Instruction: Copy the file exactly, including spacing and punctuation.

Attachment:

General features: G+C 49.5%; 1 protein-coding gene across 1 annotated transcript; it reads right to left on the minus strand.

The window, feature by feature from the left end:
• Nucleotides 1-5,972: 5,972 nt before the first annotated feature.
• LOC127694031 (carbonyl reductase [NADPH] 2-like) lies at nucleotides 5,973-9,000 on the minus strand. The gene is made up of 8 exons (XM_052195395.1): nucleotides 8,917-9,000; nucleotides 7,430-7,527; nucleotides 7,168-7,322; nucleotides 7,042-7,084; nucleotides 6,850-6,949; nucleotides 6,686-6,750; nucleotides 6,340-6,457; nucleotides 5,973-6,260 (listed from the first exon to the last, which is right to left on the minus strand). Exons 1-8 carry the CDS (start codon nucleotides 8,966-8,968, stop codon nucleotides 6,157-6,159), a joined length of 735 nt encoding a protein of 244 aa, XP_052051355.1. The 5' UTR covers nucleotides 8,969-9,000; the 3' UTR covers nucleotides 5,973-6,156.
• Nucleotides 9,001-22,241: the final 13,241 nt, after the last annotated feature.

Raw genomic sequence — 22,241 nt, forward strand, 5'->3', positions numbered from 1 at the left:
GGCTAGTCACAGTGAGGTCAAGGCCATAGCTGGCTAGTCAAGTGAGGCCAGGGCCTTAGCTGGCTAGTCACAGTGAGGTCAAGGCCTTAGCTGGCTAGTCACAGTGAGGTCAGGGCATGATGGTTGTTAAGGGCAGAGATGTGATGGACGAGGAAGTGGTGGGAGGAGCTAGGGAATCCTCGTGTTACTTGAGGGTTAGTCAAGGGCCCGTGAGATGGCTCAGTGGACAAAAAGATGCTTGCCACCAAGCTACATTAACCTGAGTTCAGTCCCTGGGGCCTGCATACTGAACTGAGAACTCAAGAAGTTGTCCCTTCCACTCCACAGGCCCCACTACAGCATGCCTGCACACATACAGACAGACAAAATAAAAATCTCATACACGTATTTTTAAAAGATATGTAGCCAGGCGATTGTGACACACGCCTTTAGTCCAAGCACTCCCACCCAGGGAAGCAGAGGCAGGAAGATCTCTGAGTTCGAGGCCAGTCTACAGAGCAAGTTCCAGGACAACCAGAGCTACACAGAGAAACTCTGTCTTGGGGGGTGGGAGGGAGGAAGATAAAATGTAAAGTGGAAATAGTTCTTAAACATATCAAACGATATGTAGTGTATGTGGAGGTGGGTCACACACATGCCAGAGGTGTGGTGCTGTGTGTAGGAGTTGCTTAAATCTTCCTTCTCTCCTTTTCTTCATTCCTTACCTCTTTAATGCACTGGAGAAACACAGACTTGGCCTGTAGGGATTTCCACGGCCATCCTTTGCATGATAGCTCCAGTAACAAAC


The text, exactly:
General features: G+C 49.5%; 1 protein-coding gene across 1 annotated transcript; it reads right to left on the minus strand.

The window, feature by feature from the left end:
• Nucleotides 1-5,972: 5,972 nt before the first annotated feature.
• LOC127694031 (carbonyl reductase [NADPH] 2-like) lies at nucleotides 5,973-9,000 on the minus strand. The gene is made up of 8 exons (XM_052195395.1): nucleotides 8,917-9,000; nucleotides 7,430-7,527; nucleotides 7,168-7,322; nucleotides 7,042-7,084; nucleotides 6,850-6,949; nucleotides 6,686-6,750; nucleotides 6,340-6,457; nucleotides 5,973-6,260 (listed from the first exon to the last, which is right to left on the minus strand). Exons 1-8 carry the CDS (start codon nucleotides 8,966-8,968, stop codon nucleotides 6,157-6,159), a joined length of 735 nt encoding a protein of 244 aa, XP_052051355.1. The 5' UTR covers nucleotides 8,969-9,000; the 3' UTR covers nucleotides 5,973-6,156.
• Nucleotides 9,001-22,241: the final 13,241 nt, after the last annotated feature.

Raw genomic sequence — 22,241 nt, forward strand, 5'->3', positions numbered from 1 at the left:
GGCTAGTCACAGTGAGGTCAAGGCCATAGCTGGCTAGTCAAGTGAGGCCAGGGCCTTAGCTGGCTAGTCACAGTGAGGTCAAGGCCTTAGCTGGCTAGTCACAGTGAGGTCAGGGCATGATGGTTGTTAAGGGCAGAGATGTGATGGACGAGGAAGTGGTGGGAGGAGCTAGGGAATCCTCGTGTTACTTGAGGGTTAGTCAAGGGCCCGTGAGATGGCTCAGTGGACAAAAAGATGCTTGCCACCAAGCTACATTAACCTGAGTTCAGTCCCTGGGGCCTGCATACTGAACTGAGAACTCAAGAAGTTGTCCCTTCCACTCCACAGGCCCCACTACAGCATGCCTGCACACATACAGACAGACAAAATAAAAATCTCATACACGTATTTTTAAAAGATATGTAGCCAGGCGATTGTGACACACGCCTTTAGTCCAAGCACTCCCACCCAGGGAAGCAGAGGCAGGAAGATCTCTGAGTTCGAGGCCAGTCTACAGAGCAAGTTCCAGGACAACCAGAGCTACACAGAGAAACTCTGTCTTGGGGGGTGGGAGGGAGGAAGATAAAATGTAAAGTGGAAATAGTTCTTAAACATATCAAACGATATGTAGTGTATGTGGAGGTGGGTCACACACATGCCAGAGGTGTGGTGCTGTGTGTAGGAGTTGCTTAAATCTTCCTTCTCTCCTTTTCTTCATTCCTTACCTCTTTAATGCACTGGAGAAACACAGACTTGGCCTGTAGGGATTTCCACGGCCATCCTTTGCATGATAGCTCCAGTAACAAAC